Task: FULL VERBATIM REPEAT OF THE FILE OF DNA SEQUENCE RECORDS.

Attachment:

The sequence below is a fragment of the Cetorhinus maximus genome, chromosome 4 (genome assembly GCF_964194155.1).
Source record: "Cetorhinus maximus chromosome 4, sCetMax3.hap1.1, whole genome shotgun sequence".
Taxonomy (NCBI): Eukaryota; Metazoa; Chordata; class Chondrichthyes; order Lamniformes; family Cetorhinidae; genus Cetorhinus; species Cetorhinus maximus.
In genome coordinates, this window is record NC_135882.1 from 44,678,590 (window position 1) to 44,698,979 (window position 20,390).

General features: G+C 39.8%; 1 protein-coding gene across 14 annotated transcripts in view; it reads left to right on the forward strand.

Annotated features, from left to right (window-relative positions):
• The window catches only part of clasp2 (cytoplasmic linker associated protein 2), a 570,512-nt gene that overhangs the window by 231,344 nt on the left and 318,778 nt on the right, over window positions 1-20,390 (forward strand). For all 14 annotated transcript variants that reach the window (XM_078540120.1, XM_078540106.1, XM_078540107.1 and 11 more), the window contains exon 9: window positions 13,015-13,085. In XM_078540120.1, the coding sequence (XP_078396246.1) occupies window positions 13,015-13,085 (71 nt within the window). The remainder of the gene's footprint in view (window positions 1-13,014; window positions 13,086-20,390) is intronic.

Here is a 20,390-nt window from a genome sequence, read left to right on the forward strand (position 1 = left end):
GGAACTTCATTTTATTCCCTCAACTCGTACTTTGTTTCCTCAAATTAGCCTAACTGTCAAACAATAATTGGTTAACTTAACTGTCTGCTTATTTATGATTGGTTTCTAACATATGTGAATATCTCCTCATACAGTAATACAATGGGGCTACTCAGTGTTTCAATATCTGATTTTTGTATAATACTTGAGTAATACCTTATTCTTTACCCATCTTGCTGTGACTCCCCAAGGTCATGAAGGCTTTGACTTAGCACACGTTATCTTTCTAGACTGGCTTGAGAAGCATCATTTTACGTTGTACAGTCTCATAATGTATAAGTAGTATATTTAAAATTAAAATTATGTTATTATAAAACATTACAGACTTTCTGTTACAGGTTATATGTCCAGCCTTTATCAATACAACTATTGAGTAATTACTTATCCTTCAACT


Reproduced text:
The sequence below is a fragment of the Cetorhinus maximus genome, chromosome 4 (genome assembly GCF_964194155.1).
Source record: "Cetorhinus maximus chromosome 4, sCetMax3.hap1.1, whole genome shotgun sequence".
Taxonomy (NCBI): Eukaryota; Metazoa; Chordata; class Chondrichthyes; order Lamniformes; family Cetorhinidae; genus Cetorhinus; species Cetorhinus maximus.
In genome coordinates, this window is record NC_135882.1 from 44,678,590 (window position 1) to 44,698,979 (window position 20,390).

General features: G+C 39.8%; 1 protein-coding gene across 14 annotated transcripts in view; it reads left to right on the forward strand.

Annotated features, from left to right (window-relative positions):
• The window catches only part of clasp2 (cytoplasmic linker associated protein 2), a 570,512-nt gene that overhangs the window by 231,344 nt on the left and 318,778 nt on the right, over window positions 1-20,390 (forward strand). For all 14 annotated transcript variants that reach the window (XM_078540120.1, XM_078540106.1, XM_078540107.1 and 11 more), the window contains exon 9: window positions 13,015-13,085. In XM_078540120.1, the coding sequence (XP_078396246.1) occupies window positions 13,015-13,085 (71 nt within the window). The remainder of the gene's footprint in view (window positions 1-13,014; window positions 13,086-20,390) is intronic.

Here is a 20,390-nt window from a genome sequence, read left to right on the forward strand (position 1 = left end):
GGAACTTCATTTTATTCCCTCAACTCGTACTTTGTTTCCTCAAATTAGCCTAACTGTCAAACAATAATTGGTTAACTTAACTGTCTGCTTATTTATGATTGGTTTCTAACATATGTGAATATCTCCTCATACAGTAATACAATGGGGCTACTCAGTGTTTCAATATCTGATTTTTGTATAATACTTGAGTAATACCTTATTCTTTACCCATCTTGCTGTGACTCCCCAAGGTCATGAAGGCTTTGACTTAGCACACGTTATCTTTCTAGACTGGCTTGAGAAGCATCATTTTACGTTGTACAGTCTCATAATGTATAAGTAGTATATTTAAAATTAAAATTATGTTATTATAAAACATTACAGACTTTCTGTTACAGGTTATATGTCCAGCCTTTATCAATACAACTATTGAGTAATTACTTATCCTTCAACT